traits to it. Firstly, we know that Wittgenstein did indeed read Kierkegaard, although we do

not know of all the works by him that Wittgenstein was in contact with. The problem of this

fact is what kind of significanse we attribute to it. There has been a relatively recent trent (Jon

Steward, Jamie Turnbull, Bruce Kirmsee and others) running over the past decade at least

of becoming very intimate with the contemporary era of a thinker, not least in relation to who

this person read, whom he was in contact with, stood in opposition to, etc. This reseach is very

valuable in terms of assessing more accurately the context from which a kind of thinking

sprang, but the question is in relation to philosophy how do we make good use of such

thorough contextualization? As a source of explanation in some respects, it is very strong it

helps us to place thoughts that can be difficult to get a grasp of otherwise, it makes the strains

of originality take on a different awe, but does it in any final sense, philosophically, explain the

thoughts to us? I suppose the fear might be that we should come to think it possible by way of

circumstantial knowledge alone to somehow gain a priveledged access to understanding a

text. This is where I have my reservations. Hence, I will make an attempt, based on other

researchers whose work has been much more involved in this task of tracing possible

influences and repercussions of these in the writings of Wittgenstein to outline some

Kierkegaardian aspects of Wittgensteins writings, yet at the same time I will do so with the

reservation that it is not my intention to somehow reconstruct how the thoughts of

Wittgenstein developed and necessarily came to be just what they came to be. Another,

smaller reservation is that, of course, knowing that someone has very likely read something, is

by no means the same as knowing what that person made of it. This is almost boring in its

base observation, but it is clear that we can read things with very different mindsets and are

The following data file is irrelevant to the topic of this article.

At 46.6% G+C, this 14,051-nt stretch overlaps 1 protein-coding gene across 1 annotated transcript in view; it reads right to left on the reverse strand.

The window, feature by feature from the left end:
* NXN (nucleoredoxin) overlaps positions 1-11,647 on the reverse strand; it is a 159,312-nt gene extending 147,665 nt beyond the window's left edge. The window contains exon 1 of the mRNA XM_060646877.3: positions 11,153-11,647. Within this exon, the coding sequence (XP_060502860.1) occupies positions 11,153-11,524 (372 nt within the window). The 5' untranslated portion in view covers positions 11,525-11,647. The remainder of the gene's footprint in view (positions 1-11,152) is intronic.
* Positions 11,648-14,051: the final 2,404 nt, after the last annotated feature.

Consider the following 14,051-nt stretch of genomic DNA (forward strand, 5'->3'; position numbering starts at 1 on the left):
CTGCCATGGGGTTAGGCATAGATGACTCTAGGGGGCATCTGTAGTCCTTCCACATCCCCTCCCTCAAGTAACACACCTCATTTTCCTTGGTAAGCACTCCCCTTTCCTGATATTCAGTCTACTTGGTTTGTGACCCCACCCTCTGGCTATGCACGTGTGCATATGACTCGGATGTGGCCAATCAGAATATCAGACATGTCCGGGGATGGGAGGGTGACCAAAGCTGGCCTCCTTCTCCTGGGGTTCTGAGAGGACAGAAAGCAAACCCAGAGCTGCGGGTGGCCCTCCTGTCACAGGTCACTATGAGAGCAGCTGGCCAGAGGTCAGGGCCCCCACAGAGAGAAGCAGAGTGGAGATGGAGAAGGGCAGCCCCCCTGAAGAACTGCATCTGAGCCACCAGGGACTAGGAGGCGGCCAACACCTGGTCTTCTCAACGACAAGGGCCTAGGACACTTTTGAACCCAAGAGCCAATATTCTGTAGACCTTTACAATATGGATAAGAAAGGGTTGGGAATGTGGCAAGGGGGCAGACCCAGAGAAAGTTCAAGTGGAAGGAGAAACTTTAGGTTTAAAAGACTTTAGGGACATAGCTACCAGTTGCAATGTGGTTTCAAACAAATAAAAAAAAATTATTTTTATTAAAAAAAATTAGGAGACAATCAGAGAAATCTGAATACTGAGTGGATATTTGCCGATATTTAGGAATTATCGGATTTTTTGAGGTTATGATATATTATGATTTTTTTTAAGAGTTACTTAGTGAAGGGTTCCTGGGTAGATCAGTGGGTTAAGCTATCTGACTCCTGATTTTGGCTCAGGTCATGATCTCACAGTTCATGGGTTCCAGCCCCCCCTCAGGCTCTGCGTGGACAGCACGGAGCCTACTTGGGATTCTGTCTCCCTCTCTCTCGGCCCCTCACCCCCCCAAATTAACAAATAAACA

quite capable, at least this goes for me of reading something and making surprisingly little of

it. Thus, the most interesting aspect of what Wittgenstein thought of Kierkegaard is

presumably, on this understanding anyway, to detect ways in which it may be seen to surface

in his own thinking.

The idea to juxtapose the two gentlemen or investigate a possible kierkegaardian influence on

Wittgenstein is by no means new, and often times the question of religiosity has been at the

heart of such readings whether directly or more indirectly, by e.g. focusing on the question

of the unsayable and nonsense as is the case withJames Conant, D.Z. Phillips, Daniel Hutto

and John Lippitt, M. Jamie Ferreira, and Stanley Cavell.

The most prominent monographs published on the two to date are Charles Creegans

Wittgenstein and Kierkegaard: Religion, Individuality, and Philosophical Method from 1989, to

the best on my knowledge also the first monograph published on the two thinkers, Mariele

Nientieds Kierkegaard und Wittgenstein: Hineintauschen in das Wahre from 2003, and Genia

Schnbaumsfelds: A Confusion of the Spheres: Kierkegaard and Wittgenstein on Philosophy and

Religion from 2007. Of the three, Genia Schnbaumsfeld provides perhaps the most

comprehensive survey of the knowledge that we possess to date regarding Wittgensteins

contact with Kierkegaards writings. This knowledge is gathered from a series of different

sources ranging from Wittgensteins own remarks in his notebooks with both direct

references to Kierkegaard and indirect thematic and conceptual references, journal entries by

Wittgenstein, letters of correspondence that he exchanged with friends and family,